The Measure of the Circle: Perfected in January, 1845

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For the author, 1854 - Circle-squaring - 156 pages
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Page 102 - Spirit is given to every man to profit withal ; for to one is given by the Spirit the word of wisdom, to another the word of knowledge by the same Spirit ; to another faith by the same Spirit, to another the gifts of healing by the same Spirit, to 'another the working of miracles, to another prophecy, to another discerning of spirits, to another divers kinds of tongues, to another the interpretation of tongues. But all these worketh that one and the self-same Spirit, dividing to every man severally...
Page 108 - Congress was also invested with the sole and exclusive right and power of regulating the alloy and value of coin struck by their own authority, or that of the United States; of fixing the standard of weights and measures throughout the United States...
Page 87 - But, beloved, be not ignorant of this one thing, that one day is with the Lord as a thousand years, and a thousand years as one day.
Page 71 - In a right triangle, the side opposite the right angle is called the hypotenuse and is the longest side.
Page 70 - The circumference of every circle is supposed to be divided into 360 equal parts, called degrees; and each degree into 60 minutes, each minute into 60 seconds, and so on. Hence a semicircle contains 180 degrees, and a quadrant 90 degrees.
Page 70 - Arch of a Circle contained between the two Lines which form the Angle, the angular Point being the Centre ; thus the Angle HCB. Fig. 7. is measured by the Arch BH ; and is said to contain so many Degrees as the Arch does.
Page 105 - When weights and measures present themselves to the contemplation of the legislator, and call for the interposition of law, the first and most prominent idea which occurs to him is that of uniformity: his first object is to embody them into a system, and his first wish, to reduce them to one universal common standard. His purposes are uniformity, permanency, universality; one standard to be the same for all persons and all purposes, and to continue the same forever.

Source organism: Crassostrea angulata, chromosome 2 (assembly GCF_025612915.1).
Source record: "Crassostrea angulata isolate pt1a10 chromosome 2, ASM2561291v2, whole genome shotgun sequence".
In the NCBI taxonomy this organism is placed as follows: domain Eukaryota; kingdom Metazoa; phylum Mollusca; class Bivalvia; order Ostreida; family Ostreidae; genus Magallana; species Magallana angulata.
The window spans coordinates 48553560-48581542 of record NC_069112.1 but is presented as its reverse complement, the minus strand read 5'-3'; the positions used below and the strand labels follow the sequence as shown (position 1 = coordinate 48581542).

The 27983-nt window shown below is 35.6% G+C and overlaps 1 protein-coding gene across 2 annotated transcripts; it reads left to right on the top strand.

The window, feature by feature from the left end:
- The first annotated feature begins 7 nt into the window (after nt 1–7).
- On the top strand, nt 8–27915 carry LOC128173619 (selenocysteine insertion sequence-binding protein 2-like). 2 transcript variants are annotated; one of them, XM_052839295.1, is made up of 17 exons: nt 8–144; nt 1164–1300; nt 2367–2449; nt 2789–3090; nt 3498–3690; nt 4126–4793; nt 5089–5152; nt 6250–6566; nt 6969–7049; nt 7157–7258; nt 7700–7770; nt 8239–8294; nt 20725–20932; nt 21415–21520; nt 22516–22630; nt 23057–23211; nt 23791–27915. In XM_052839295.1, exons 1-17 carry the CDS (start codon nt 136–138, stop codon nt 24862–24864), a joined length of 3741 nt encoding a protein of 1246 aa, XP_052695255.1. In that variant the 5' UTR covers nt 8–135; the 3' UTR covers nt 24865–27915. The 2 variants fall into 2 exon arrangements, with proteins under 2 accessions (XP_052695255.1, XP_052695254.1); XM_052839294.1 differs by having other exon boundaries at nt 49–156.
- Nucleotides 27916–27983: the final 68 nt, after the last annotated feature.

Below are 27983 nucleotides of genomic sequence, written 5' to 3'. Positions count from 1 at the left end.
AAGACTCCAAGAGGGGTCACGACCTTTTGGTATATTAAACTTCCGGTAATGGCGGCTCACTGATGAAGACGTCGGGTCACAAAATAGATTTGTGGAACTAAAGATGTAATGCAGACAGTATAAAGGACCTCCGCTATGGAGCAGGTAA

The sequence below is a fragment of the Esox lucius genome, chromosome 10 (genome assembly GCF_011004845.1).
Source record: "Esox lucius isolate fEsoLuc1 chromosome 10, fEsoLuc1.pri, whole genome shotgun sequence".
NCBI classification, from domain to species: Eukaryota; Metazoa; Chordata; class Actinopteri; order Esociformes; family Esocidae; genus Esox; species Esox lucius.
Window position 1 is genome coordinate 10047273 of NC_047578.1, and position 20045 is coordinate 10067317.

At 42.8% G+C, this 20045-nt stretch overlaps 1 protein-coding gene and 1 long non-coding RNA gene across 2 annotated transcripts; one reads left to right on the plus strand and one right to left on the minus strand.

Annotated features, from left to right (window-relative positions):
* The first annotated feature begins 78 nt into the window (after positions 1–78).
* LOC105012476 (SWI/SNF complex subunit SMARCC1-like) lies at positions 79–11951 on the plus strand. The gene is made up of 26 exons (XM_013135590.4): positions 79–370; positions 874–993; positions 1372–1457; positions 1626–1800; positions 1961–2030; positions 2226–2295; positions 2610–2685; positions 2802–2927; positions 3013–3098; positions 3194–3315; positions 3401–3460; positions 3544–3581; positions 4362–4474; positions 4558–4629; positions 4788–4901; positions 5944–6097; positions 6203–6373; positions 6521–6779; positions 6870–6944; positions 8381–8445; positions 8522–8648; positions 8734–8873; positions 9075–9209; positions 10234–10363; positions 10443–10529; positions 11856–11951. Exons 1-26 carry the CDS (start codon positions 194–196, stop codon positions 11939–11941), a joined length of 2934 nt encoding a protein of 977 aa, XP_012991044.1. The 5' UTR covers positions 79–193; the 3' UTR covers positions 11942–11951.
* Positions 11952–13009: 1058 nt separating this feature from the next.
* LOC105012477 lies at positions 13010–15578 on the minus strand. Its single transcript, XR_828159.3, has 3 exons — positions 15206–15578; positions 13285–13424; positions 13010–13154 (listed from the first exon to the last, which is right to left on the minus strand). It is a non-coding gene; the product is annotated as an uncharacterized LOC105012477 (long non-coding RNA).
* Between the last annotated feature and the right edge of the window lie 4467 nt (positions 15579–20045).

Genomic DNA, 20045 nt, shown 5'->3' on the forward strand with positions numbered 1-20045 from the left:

Page 106 - These purposes, however, require powers which no legislator has hitherto been found to possess. The power of the legislator is limited by the extent of his territories, and the numbers of his people. His principle of universality, therefore, cannot be made, by the mere agency of his power, to extend beyond the inhabitants of his own possessions. The power of the legislator is limited over time. He is liable to change his own purposes. He is not infallible : he is liable to mistake the means of effecting...
Page 70 - A polygon of five sides is called a pentagon ; one of six sides, a hexagon ; one of seven sides, a heptagon, Pentagon.
Page 56 - And hence it is easy to prove by calculation, that a cubic inch of such air as we breathe would be so much rarefied at the altitude of 500 miles, that it would fill a sphere equal in diameter to the orbit of Saturn.

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